A balance needs to be struck between the time-consuming and occasionally costly process of applying for a grant of probate on the one hand, and the possibility of placing vulnerable people at greater risk on the other.
It has been an ongoing gripe that banks and building societies are too strict when it comes to releasing funds when someone dies. In most cases, financial institutions require the executor to obtain a ‘grant of probate’ before closing and distributing money in a deceased’s account. A grant of probate is a document issued by the court that confirms the executor’s authority to deal with the deceased person's assets.
Probate will only be granted once the executor has completed an inheritance tax return and satisfied the court about the deceased person’s estate. This can be a complex and time-consuming process, so it is in the beneficiaries’ interests if funds can be released without a grant.
The strict approach hasn’t necessarily been the fault of the banks. Current laws only permit some financial institutions to release up to £5,000 without a grant. HMRC guidance also states that the maximum amount transferable without a grant should not exceed £5,000. This limit, which has been in place since 1984 and is therefore unreasonably low in today’s money, is in HMRC’s interests, as any funds released without a grant could mean that inheritance tax is going unpaid.
The COVID-19 pandemic, however, has given banks the impetus to extend their financial limits. In particular, over the last few months, there have been reports of banks releasing up to £125,000 without a grant of probate. This is a drastic change that in many ways should be applauded.
At a time when money has been tight for a lot of people, swiftly releasing much-needed funds could make a significant difference for struggling families. Financial institutions themselves have said that they want to make things as easy as possible for bereaved families, particularly when the usual face-to-face support is not generally a viable option.
But has this change been properly thought through?
Some people unfortunately see death as an opportunity to commit fraud, with grieving relatives who are often elderly and vulnerable potentially being targets. A grant of probate offers a degree of protection, as the process to obtain one helps to ensure that the person collecting the assets is the person entitled to do so.
Additionally, grants of probate now include a high-security hologram expressly to counter fraud. In contrast, where banks don’t demand a grant it is easier for someone to falsely to claim to be an executor or beneficiary of an estate, for example by producing an out-of-date will or even claiming that no will exists at all.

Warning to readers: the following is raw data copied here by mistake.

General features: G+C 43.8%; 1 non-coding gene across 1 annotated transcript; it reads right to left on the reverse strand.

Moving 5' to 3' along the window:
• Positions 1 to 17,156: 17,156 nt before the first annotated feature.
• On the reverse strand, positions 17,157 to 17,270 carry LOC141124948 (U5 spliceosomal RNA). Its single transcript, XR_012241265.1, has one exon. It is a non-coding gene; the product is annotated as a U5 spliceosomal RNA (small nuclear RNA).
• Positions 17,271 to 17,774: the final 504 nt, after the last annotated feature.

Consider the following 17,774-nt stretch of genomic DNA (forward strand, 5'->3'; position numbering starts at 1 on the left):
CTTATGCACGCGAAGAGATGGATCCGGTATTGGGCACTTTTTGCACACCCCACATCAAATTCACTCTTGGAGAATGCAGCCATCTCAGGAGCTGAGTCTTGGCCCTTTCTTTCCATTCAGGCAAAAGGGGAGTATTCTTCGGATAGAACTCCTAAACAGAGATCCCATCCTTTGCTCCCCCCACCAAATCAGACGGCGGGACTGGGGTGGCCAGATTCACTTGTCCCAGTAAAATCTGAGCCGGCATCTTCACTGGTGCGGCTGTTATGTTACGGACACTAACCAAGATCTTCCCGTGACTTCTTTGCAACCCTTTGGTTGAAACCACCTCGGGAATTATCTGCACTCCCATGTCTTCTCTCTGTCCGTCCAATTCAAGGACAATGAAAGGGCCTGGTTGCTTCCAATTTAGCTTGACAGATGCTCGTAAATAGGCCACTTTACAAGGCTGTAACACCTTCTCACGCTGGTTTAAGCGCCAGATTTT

Banks should (and do) have processes in place for releasing funds without a grant, such as requiring copies of the death certificate, a certified copy of the will, or sight of the executor’s ID. However, such measures are by no means foolproof.
Another concern is the relaxed approach banks seem to take with solicitor firms. In these instances, accounts have been known to be closed and proceeds distributed without any documentation aside from a letter with a law firm’s letterhead.
Additionally, if someone is able to fraudulently acquire funds from an estate, there are further concerns about how the real executor and beneficiaries can attempt to recoup those funds.
So what can beneficiaries do to protect themselves?
One step is to ensure that the true executor is identified quickly. This allows beneficiaries to hold the executor to account so that they know the deceased’s assets are being looked after properly. It is also important that the executor and family members contact the relevant banks and building societies quickly, so that their details are on the bank’s records.
However, inconsistency between banks compounds the problem. One bank might be willing to release £100,000 without a grant, yet another may demand one before releasing £30,000. It is very easy to find out what each bank’s current financial limits are. Fraudsters can therefore concentrate their efforts on banks that are willing to release higher sums, perhaps also with less stringent protocols.
What’s the answer?
There is an acknowledgement in the banking community that a consensus needs to be reached about what a reasonable financial limit should be. A balance needs to be struck between the time-consuming and occasionally costly process of applying for a grant of probate on the one hand, and the possibility of placing vulnerable people at greater risk on the other.
A limit of £5,000 is clearly too low, yet £125,000 may be too high given the opportunity it offers fraudsters. Hopefully, a sensible middle ground can eventually be reached, but in the meantime, the best beneficiaries can do is remain vigilant and act quickly after a death to protect themselves from fraud.
First published on Money Observer. Reproduced with permission.